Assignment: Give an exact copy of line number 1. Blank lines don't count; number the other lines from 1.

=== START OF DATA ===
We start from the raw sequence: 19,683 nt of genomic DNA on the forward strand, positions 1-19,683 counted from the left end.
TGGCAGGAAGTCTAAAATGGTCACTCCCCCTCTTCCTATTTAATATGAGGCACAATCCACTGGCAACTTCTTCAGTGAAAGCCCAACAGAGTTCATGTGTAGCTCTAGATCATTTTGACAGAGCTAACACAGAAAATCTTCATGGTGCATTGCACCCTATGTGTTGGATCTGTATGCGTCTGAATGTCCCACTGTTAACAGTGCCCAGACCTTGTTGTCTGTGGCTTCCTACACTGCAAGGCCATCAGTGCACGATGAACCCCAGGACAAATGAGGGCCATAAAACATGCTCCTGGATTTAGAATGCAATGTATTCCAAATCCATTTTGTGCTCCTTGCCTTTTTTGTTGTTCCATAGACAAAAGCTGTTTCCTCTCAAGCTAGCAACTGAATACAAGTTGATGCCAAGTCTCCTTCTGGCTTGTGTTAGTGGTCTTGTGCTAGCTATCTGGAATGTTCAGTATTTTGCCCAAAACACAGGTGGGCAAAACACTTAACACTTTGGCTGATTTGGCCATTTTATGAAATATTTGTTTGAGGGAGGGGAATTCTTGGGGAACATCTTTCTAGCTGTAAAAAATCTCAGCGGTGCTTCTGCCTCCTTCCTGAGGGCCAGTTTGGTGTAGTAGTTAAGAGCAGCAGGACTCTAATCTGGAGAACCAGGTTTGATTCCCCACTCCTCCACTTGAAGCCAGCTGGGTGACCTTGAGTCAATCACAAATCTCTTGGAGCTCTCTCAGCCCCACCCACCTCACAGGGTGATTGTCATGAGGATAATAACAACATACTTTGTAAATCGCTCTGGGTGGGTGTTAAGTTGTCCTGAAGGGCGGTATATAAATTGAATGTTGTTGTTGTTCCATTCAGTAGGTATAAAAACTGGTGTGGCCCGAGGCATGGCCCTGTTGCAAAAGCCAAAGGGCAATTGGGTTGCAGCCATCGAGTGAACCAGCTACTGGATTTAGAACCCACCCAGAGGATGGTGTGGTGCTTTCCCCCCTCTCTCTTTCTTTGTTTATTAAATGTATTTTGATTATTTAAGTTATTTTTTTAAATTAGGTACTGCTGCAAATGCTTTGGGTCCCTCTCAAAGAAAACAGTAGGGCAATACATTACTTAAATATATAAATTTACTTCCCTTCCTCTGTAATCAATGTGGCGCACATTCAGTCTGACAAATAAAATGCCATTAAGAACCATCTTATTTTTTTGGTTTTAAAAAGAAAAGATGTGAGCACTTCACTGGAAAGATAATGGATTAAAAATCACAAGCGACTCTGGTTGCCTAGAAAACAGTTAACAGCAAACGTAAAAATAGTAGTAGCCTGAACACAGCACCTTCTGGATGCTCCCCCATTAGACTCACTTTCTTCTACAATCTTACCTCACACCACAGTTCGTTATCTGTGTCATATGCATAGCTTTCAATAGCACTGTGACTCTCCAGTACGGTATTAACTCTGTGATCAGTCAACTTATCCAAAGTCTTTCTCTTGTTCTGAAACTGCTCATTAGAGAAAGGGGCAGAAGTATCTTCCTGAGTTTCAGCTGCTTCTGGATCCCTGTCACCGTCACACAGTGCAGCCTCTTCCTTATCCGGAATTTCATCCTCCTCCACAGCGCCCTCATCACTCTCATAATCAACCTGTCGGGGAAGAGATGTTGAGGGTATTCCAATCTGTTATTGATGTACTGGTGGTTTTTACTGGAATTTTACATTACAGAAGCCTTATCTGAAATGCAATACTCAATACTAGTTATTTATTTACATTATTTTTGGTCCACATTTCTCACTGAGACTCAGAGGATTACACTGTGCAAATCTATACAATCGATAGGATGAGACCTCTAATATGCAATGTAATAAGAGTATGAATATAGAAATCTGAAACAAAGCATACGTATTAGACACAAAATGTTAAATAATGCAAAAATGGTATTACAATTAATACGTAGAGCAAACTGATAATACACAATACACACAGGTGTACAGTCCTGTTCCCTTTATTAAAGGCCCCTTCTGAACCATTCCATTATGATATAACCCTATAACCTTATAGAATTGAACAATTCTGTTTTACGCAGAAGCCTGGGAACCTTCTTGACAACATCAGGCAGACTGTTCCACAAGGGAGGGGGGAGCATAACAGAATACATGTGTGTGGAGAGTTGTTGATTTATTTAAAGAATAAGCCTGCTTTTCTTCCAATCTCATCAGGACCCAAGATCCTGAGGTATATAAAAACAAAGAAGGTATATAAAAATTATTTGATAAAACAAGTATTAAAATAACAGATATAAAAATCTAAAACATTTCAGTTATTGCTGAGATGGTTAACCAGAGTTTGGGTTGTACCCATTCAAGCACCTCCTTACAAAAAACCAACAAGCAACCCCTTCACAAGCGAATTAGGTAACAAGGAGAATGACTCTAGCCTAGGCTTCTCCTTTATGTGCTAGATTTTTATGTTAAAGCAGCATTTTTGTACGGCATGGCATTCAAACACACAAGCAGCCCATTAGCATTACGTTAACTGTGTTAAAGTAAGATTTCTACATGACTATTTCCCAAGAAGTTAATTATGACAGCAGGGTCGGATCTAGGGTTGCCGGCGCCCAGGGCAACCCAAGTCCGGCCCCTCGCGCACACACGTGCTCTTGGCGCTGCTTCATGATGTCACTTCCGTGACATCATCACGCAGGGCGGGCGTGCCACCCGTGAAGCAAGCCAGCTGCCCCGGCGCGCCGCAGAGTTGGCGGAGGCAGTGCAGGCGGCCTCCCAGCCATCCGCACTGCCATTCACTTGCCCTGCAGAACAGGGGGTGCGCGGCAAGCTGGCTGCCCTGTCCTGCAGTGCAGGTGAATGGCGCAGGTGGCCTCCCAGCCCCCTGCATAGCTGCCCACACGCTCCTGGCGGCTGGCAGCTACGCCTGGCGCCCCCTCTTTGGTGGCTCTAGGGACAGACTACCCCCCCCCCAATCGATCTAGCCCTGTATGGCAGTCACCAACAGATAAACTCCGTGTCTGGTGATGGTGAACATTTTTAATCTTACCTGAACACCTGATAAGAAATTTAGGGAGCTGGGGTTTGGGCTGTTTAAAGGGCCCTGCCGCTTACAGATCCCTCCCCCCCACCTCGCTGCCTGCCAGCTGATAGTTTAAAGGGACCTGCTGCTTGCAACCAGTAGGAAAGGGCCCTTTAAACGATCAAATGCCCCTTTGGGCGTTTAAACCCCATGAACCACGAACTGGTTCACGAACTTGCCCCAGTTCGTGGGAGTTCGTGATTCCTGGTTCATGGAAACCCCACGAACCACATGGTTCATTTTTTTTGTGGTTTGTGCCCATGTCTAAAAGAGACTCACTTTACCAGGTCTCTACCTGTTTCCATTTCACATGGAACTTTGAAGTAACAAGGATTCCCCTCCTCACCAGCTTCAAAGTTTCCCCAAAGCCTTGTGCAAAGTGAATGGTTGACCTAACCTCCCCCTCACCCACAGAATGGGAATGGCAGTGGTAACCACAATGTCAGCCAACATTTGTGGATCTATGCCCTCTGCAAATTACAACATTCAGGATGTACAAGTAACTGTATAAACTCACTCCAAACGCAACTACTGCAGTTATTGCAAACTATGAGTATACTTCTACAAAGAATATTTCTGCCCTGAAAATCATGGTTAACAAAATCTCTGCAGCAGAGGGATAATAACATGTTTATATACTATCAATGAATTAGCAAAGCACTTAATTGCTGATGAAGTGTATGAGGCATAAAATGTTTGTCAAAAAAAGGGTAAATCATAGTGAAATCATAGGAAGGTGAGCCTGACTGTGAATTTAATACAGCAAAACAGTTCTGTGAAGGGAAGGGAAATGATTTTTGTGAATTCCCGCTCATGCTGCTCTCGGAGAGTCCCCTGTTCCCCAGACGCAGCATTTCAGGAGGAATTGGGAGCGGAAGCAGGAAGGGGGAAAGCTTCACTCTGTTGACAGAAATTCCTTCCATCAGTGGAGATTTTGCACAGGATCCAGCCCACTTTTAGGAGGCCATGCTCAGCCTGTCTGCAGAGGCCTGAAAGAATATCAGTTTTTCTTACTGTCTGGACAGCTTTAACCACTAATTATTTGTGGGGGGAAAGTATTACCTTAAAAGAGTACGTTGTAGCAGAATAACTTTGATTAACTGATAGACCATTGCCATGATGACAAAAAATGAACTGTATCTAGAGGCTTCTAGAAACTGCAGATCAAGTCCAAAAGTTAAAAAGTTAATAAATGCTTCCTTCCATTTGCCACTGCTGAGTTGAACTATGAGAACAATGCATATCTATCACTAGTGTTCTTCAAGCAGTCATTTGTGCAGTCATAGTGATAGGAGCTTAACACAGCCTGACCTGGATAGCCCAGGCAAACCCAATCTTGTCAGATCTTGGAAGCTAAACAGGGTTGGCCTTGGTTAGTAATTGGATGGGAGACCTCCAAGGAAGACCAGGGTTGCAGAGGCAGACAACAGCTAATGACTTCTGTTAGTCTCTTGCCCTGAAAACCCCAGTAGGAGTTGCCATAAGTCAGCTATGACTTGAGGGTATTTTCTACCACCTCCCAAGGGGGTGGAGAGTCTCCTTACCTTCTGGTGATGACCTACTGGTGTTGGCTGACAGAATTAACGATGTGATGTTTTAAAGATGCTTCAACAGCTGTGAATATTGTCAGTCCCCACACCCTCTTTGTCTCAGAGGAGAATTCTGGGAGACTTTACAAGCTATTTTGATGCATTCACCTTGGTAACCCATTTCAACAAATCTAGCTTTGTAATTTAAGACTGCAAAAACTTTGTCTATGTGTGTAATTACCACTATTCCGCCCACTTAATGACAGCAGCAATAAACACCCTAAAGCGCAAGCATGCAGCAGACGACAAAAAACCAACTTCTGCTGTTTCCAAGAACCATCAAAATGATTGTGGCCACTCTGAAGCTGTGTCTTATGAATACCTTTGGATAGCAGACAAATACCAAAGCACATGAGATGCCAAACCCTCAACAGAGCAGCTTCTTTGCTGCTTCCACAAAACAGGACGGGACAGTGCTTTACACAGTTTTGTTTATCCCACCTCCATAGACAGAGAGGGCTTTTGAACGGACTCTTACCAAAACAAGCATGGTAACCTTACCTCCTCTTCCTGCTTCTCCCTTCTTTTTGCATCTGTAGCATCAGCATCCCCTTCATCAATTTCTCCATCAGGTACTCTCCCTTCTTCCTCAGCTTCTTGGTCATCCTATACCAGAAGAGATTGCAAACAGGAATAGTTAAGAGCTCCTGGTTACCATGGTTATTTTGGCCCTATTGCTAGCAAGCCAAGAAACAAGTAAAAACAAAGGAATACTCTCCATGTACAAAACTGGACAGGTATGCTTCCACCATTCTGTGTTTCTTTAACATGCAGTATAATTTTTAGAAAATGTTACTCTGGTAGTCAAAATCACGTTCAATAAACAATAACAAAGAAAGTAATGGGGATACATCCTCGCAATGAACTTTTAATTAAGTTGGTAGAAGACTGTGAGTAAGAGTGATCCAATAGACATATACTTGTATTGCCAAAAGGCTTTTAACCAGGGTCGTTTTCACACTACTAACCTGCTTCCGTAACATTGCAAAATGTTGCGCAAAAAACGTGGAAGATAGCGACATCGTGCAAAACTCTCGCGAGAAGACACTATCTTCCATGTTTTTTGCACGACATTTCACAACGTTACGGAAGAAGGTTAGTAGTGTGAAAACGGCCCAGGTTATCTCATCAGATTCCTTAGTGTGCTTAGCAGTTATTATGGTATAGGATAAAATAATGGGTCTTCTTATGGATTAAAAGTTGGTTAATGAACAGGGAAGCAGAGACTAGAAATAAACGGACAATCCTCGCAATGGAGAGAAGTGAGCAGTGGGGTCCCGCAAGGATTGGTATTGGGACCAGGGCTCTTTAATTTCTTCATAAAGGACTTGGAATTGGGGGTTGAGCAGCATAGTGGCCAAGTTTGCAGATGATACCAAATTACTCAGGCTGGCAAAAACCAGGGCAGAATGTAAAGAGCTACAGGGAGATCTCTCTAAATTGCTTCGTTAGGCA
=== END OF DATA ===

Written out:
We start from the raw sequence: 19,683 nt of genomic DNA on the forward strand, positions 1-19,683 counted from the left end.